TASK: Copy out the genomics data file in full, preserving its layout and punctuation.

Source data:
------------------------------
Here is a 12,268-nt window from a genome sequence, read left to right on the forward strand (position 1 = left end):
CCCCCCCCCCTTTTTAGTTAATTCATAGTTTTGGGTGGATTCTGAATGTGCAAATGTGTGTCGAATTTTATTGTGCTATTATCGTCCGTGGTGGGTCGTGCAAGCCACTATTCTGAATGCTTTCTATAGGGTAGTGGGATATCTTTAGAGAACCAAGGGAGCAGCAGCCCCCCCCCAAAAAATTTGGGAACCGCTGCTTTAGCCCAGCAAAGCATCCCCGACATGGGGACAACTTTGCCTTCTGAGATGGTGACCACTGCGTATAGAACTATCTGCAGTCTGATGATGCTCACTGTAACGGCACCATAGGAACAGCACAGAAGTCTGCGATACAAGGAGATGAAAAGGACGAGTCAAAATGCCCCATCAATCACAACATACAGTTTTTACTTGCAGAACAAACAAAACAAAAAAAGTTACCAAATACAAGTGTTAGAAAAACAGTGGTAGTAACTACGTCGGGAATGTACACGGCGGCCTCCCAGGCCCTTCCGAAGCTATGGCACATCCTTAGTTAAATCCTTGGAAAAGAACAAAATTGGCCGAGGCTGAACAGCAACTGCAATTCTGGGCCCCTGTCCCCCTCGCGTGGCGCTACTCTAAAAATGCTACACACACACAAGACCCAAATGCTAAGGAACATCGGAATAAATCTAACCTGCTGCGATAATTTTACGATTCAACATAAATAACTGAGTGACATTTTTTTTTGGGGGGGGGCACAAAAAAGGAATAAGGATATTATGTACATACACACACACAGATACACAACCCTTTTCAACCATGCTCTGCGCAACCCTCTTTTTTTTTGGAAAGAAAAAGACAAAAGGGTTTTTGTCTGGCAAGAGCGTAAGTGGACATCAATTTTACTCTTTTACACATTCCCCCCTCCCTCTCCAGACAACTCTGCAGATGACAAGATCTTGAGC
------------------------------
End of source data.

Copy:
Here is a 12,268-nt window from a genome sequence, read left to right on the forward strand (position 1 = left end):
CCCCCCCCCCTTTTTAGTTAATTCATAGTTTTGGGTGGATTCTGAATGTGCAAATGTGTGTCGAATTTTATTGTGCTATTATCGTCCGTGGTGGGTCGTGCAAGCCACTATTCTGAATGCTTTCTATAGGGTAGTGGGATATCTTTAGAGAACCAAGGGAGCAGCAGCCCCCCCCCAAAAAATTTGGGAACCGCTGCTTTAGCCCAGCAAAGCATCCCCGACATGGGGACAACTTTGCCTTCTGAGATGGTGACCACTGCGTATAGAACTATCTGCAGTCTGATGATGCTCACTGTAACGGCACCATAGGAACAGCACAGAAGTCTGCGATACAAGGAGATGAAAAGGACGAGTCAAAATGCCCCATCAATCACAACATACAGTTTTTACTTGCAGAACAAACAAAACAAAAAAAGTTACCAAATACAAGTGTTAGAAAAACAGTGGTAGTAACTACGTCGGGAATGTACACGGCGGCCTCCCAGGCCCTTCCGAAGCTATGGCACATCCTTAGTTAAATCCTTGGAAAAGAACAAAATTGGCCGAGGCTGAACAGCAACTGCAATTCTGGGCCCCTGTCCCCCTCGCGTGGCGCTACTCTAAAAATGCTACACACACACAAGACCCAAATGCTAAGGAACATCGGAATAAATCTAACCTGCTGCGATAATTTTACGATTCAACATAAATAACTGAGTGACATTTTTTTTTGGGGGGGGGCACAAAAAAGGAATAAGGATATTATGTACATACACACACACAGATACACAACCCTTTTCAACCATGCTCTGCGCAACCCTCTTTTTTTTTGGAAAGAAAAAGACAAAAGGGTTTTTGTCTGGCAAGAGCGTAAGTGGACATCAATTTTACTCTTTTACACATTCCCCCCTCCCTCTCCAGACAACTCTGCAGATGACAAGATCTTGAGC